The Crisis in the Humanities and its Relevance to Communication Studies


  • Brett Ingram Communication Department Boston College
  • Lisa Cuklanz Communication Department Boston College


Contemporary pressures on institutions of higher learning, including economic pressures, a highly competitive “rankings” environment and critiques of the high cost of a university education, are making it increasingly more difficult to maintain a focus on intellectual values traditionally held by liberal arts colleges and universities. The field of Communication has some apparent advantages in the more market-driven higher education environment, with its potential focus on skills training and practical pre-professional education. However, we argue that these very elements mean, ironically, that the field should re-focus on what can contribute to the liberal arts traditions to which it belongs. To do otherwise, and to focus on skills while other disciplines do not do so, is to sell ourselves short and to play into criticisms of the Communication Studies as one lacking in depth, rigor, and intellectual challenge. In the end, the value of the degree is undercut if practical principles are accepted above intellectual values and goals. The article argues that the Communication departments situated in schools of liberal arts, arts and sciences, or humanistic studies must eschew emphasis on skills-based course work and refocus attention on our intellectual traditions.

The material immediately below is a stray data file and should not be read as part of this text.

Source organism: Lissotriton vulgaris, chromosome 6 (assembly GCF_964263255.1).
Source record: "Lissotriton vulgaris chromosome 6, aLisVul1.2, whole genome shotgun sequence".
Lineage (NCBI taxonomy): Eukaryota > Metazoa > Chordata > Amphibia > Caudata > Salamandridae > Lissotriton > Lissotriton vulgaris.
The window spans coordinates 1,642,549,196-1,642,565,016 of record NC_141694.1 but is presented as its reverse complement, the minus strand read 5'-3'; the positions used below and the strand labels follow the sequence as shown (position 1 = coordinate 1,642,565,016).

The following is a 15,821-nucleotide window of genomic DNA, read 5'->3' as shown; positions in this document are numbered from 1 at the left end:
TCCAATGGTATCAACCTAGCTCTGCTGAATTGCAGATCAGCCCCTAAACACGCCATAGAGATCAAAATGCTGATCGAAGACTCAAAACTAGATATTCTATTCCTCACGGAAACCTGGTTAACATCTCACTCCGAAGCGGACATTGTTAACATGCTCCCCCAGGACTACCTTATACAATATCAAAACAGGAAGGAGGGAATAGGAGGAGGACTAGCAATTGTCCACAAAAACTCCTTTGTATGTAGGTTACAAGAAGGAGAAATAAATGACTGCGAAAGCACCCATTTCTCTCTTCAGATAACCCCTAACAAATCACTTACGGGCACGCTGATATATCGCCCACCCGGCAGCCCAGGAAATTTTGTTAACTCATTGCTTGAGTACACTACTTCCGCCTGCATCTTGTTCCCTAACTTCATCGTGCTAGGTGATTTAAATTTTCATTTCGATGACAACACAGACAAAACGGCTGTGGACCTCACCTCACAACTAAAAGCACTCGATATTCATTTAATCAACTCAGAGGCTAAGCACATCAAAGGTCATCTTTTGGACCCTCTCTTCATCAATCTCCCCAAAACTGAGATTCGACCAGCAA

communication, skills, liberal arts, technology, crisis, humanities


Association of American Colleges & Universities


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Author Biographies

Brett Ingram, Communication Department Boston College

Visiting Assistant Professor

Boston College

Lisa Cuklanz, Communication Department Boston College

Professor and Chair

Communication Department




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